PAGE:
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Experts say multi-tasking is one way to tire out your brain. 10’000 Hours/Getty Images
  • Researchers have discovered a possible mechanism to explain why our brains become fatigued.
  • When you’re feeling cognitive fatigue, it can be harder to make good choices.
  • Being aware of what causes your cognitive fatigue can help you to work around it.

It was a long day at work. You get home and toss your keys on the counter.

And then you remember: dinner.

You were going to try that new recipe, but that means peeling, chopping, and sautéing. Measuring, mixing, and timing. And then there’s the cleanup afterward.

It’s just too much. You put on your sweats and order takeout instead.

Now, there’s nothing inherently wrong with the occasional takeout meal. No, the villain in this story is cognitive fatigue.

You’ve surely felt cognitive fatigue before and probably on a somewhat regular basis.

It’s a general feeling of tiredness. Not a sleepy kind of tiredness but a mental exhaustion.

New research published today in the journal Current Biology details a possible mechanism in the brain that explains why we feel cognitive fatigue in the first place.

What causes cognitive fatigue and is there anything you can do about it?

Before we retake control of our brains, we have to talk about glutamate.

Glutamate is a metabolite, which just means it’s something your body makes when it converts food into energy.

But it’s not just any metabolite. It’s also the most abundant neurotransmitter in your brain.

This means it’s an important chemical messenger that allows your brain cells to communicate with each other.

So far glutamate sounds pretty great. Of course, you’ve heard of having too much of a good thing, right?

Researchers in Paris wanted to better understand the mechanisms behind cognitive fatigue, so they did some digging.

In their study, participants were given a series of tasks to complete and then asked to make various economic choices.

The researchers then looked at the metabolites in participants’ brains using magnetic resonance spectroscopy (MRS), a type of medical imaging scan.

The results revealed that work that was more cognitively demanding led to a buildup of glutamate in the lateral prefrontal cortex (LPFC).

Experts believe this part of the brain plays an important role in several tasks, including:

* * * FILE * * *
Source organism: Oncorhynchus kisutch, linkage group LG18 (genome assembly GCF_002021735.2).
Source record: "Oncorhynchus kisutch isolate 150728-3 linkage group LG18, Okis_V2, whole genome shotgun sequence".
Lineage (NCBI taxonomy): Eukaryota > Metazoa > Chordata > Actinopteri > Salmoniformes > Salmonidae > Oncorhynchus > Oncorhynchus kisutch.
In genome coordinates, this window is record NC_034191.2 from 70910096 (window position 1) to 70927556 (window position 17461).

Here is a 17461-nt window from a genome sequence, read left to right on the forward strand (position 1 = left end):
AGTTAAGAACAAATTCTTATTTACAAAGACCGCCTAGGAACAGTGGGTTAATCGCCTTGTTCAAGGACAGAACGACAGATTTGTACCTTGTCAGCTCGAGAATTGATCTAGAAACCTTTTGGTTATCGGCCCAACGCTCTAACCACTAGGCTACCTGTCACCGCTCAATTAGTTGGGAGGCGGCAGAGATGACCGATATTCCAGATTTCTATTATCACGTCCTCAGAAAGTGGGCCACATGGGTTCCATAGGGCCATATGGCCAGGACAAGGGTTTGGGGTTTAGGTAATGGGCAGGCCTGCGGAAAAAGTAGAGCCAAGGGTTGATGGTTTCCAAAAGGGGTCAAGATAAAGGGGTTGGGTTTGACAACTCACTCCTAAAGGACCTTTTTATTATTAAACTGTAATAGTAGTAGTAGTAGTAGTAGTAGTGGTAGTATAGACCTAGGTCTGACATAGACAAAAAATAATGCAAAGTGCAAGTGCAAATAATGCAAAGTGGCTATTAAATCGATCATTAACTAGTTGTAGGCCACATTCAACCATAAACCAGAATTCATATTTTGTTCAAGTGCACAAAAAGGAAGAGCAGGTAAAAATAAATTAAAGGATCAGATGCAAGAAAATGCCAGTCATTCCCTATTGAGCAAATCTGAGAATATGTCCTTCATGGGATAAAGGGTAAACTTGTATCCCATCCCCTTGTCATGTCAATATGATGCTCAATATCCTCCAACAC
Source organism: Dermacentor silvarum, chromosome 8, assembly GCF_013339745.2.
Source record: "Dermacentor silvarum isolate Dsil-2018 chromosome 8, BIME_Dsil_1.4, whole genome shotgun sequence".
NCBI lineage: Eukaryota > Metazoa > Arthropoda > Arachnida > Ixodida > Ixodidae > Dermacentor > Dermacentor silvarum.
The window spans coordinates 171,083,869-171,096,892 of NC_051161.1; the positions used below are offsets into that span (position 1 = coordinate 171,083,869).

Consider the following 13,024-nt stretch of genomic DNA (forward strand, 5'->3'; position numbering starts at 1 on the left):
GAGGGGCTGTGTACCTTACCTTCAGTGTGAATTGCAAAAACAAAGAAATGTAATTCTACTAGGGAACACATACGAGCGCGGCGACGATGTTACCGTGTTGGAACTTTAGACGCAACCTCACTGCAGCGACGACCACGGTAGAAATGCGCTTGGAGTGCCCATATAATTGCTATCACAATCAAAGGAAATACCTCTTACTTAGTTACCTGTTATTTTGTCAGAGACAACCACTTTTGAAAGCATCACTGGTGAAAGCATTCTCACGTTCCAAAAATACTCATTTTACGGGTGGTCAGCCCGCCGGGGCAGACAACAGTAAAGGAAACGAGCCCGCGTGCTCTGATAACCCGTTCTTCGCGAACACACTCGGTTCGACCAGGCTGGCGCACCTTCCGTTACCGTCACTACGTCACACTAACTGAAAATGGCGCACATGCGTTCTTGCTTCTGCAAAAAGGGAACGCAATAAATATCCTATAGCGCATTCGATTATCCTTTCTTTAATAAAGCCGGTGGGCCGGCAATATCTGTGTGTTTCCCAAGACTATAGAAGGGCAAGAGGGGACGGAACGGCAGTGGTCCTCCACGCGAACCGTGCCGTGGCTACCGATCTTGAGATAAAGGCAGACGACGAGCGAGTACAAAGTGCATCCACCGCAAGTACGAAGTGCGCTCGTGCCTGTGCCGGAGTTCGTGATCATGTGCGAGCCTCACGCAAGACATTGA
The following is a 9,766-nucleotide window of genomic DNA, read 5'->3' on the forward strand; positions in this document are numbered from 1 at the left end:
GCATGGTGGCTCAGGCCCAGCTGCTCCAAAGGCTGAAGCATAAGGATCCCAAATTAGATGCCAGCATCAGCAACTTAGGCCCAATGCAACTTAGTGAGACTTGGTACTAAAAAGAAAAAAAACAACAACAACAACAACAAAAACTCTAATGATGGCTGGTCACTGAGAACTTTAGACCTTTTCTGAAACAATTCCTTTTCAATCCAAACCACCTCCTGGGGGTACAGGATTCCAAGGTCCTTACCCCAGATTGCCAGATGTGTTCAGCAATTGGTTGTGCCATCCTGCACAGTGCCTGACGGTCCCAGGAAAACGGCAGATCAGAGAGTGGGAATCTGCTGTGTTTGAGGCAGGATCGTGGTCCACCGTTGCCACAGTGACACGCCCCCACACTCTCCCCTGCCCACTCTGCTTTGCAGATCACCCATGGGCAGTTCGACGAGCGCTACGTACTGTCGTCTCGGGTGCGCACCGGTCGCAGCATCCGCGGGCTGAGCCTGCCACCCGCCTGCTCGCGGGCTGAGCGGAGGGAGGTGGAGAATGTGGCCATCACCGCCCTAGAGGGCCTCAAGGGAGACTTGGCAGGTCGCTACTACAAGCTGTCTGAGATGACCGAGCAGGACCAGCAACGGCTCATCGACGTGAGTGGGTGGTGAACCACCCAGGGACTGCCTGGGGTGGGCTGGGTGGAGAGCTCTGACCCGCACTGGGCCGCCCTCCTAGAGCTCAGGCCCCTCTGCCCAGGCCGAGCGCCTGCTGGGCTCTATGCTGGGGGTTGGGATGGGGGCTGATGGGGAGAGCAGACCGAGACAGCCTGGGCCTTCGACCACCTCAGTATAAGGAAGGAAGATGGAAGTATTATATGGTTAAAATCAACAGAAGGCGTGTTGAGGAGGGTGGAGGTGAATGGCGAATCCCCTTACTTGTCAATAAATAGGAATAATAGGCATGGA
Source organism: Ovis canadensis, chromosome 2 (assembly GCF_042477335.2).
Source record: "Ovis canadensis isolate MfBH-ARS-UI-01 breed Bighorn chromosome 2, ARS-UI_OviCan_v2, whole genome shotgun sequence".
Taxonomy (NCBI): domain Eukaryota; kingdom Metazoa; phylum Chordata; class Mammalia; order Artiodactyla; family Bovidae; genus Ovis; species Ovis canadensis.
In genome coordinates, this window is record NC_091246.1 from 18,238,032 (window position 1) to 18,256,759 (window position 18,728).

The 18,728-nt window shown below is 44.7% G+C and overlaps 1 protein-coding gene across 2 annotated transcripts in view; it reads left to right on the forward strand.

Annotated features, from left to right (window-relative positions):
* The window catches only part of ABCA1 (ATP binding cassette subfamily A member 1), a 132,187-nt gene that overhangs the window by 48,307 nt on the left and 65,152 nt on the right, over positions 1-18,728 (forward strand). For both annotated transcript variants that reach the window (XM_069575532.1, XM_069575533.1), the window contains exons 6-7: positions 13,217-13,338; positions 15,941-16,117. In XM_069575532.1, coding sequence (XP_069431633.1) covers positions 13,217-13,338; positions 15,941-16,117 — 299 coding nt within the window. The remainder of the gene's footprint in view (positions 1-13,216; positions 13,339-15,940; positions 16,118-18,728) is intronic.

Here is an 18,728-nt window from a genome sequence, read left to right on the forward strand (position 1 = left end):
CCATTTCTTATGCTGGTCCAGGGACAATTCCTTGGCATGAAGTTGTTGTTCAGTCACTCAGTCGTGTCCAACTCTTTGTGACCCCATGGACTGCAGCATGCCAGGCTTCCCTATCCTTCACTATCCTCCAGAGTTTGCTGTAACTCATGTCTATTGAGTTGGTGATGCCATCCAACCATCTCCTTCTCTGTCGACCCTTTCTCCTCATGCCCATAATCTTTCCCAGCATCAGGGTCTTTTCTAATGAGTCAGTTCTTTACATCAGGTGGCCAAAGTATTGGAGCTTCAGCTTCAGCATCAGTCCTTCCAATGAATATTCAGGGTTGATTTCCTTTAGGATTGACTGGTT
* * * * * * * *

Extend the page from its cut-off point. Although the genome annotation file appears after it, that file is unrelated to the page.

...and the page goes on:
• inhibition
  • paying attention
  • planning
  • problem-solving
  • working memory

The researchers say that once this accumulation of glutamate occurs, it might require extra energy to activate your LPFC.

In other words, after you’ve made a lot of choices — especially tough choices that take a lot of brain power — you might be more inclined to “press the easy button.”

While this new neuro-metabolic theory of cognitive fatigue is interesting in its own right, the question remains: What can you do about it?

Dr. Alex Dimitriu, an expert in psychiatry and the founder of Menlo Park Psychiatry & Sleep Medicine in California and BrainfoodMD, told Healthline that first you need to take stock of what it is you’re actually feeling.

“See how you’re feeling on the weekend if you’re not working. It’s important to understand if the fatigue is due to your sleep, or your anxiety, or your actual level of busyness during the day,” he said.

While it wasn’t the study’s main focus, it does mention that glutamate concentrations decrease during sleep.

“I think it starts with sleep the night before and sleep in general. Sleep is fundamental and I think getting enough of it regularly is probably the best way to fight cognitive fatigue,” said Dimitriu.

Jennifer Bramen, PhD, a senior research scientist at the Pacific Neuroscience Institute at Providence Saint John’s Health Center in California, told Healthline that avoiding task switching (multi-tasking) can help prevent your brain from getting worn out.

“Spend blocks of time focused on a single activity,” said Bramen.

“I block off chunks of time to do desk work, then take a short (2 minute) mental break before I engage in a new task. I rest during my break instead of, for example, surfing the internet or looking at my phone. Then I switch to my next block of work,” she said.

“We often bounce between all of these multiple times in a one-hour block. That increases cognitive fatigue but not productivity,” Bramen added.

Changing your physical surroundings during your breaks might also provide benefits.

“During the day I think it’s important to take breaks and get some exercise. It’s so tempting to stay glued to your desk, but we need to get up and stretch, get some fresh air, get some sunlight,” Dimitriu said.

“Caffeine is a last and final go-to, but that helps too. Just don’t drink coffee later than noon. Having a cup of coffee and then taking a quick thirty-minute power nap can be a powerful combination,” he added.

While glutamate levels in your brain might have short-term consequences for your ability to make decisions, they impact your health in the long run, too.

“Excess glutamate is excitotoxic, meaning that over the long term it can increase neurodegeneration. Learning the skills needed to regulate your brain’s level of excitement is important for your long-term cognition,” Bramen said.

Try to take note of those times you’re feeling cognitive fatigue and set yourself up to not have to make decisions at those times.

“When you are in that state you may make even unimportant decisions poorly. In general, when you are tired you are likely to opt for things with short-term rewards and which take very little work,” said Bramen.

And what about that takeout scenario?

“If you want to set yourself up to make a healthy choice after a long day, make the choice at another time, and do work in advance. I do a lot of meal prep,” Bramen said.